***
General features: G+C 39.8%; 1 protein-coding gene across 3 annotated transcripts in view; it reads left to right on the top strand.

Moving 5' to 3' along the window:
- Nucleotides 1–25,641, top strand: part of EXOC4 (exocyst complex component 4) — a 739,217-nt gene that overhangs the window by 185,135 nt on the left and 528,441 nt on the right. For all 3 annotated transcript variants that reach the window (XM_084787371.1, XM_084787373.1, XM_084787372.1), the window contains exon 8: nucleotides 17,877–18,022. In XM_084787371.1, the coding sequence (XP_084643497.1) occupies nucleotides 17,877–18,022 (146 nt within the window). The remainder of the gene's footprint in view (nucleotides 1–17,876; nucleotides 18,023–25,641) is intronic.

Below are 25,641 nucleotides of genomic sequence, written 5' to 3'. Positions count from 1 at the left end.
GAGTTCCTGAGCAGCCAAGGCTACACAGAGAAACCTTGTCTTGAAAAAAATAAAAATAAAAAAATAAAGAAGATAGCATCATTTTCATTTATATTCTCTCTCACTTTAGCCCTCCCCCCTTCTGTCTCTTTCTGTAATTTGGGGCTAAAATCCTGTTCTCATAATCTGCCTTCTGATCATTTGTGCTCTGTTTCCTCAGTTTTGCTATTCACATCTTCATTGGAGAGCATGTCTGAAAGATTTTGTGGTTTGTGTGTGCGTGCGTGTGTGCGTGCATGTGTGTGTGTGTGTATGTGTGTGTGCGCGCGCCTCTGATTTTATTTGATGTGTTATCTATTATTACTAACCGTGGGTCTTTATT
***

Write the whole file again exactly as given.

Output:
General features: G+C 39.8%; 1 protein-coding gene across 3 annotated transcripts in view; it reads left to right on the top strand.

Moving 5' to 3' along the window:
- Nucleotides 1–25,641, top strand: part of EXOC4 (exocyst complex component 4) — a 739,217-nt gene that overhangs the window by 185,135 nt on the left and 528,441 nt on the right. For all 3 annotated transcript variants that reach the window (XM_084787371.1, XM_084787373.1, XM_084787372.1), the window contains exon 8: nucleotides 17,877–18,022. In XM_084787371.1, the coding sequence (XP_084643497.1) occupies nucleotides 17,877–18,022 (146 nt within the window). The remainder of the gene's footprint in view (nucleotides 1–17,876; nucleotides 18,023–25,641) is intronic.

Below are 25,641 nucleotides of genomic sequence, written 5' to 3'. Positions count from 1 at the left end.
GAGTTCCTGAGCAGCCAAGGCTACACAGAGAAACCTTGTCTTGAAAAAAATAAAAATAAAAAAATAAAGAAGATAGCATCATTTTCATTTATATTCTCTCTCACTTTAGCCCTCCCCCCTTCTGTCTCTTTCTGTAATTTGGGGCTAAAATCCTGTTCTCATAATCTGCCTTCTGATCATTTGTGCTCTGTTTCCTCAGTTTTGCTATTCACATCTTCATTGGAGAGCATGTCTGAAAGATTTTGTGGTTTGTGTGTGCGTGCGTGTGTGCGTGCATGTGTGTGTGTGTGTATGTGTGTGTGCGCGCGCCTCTGATTTTATTTGATGTGTTATCTATTATTACTAACCGTGGGTCTTTATT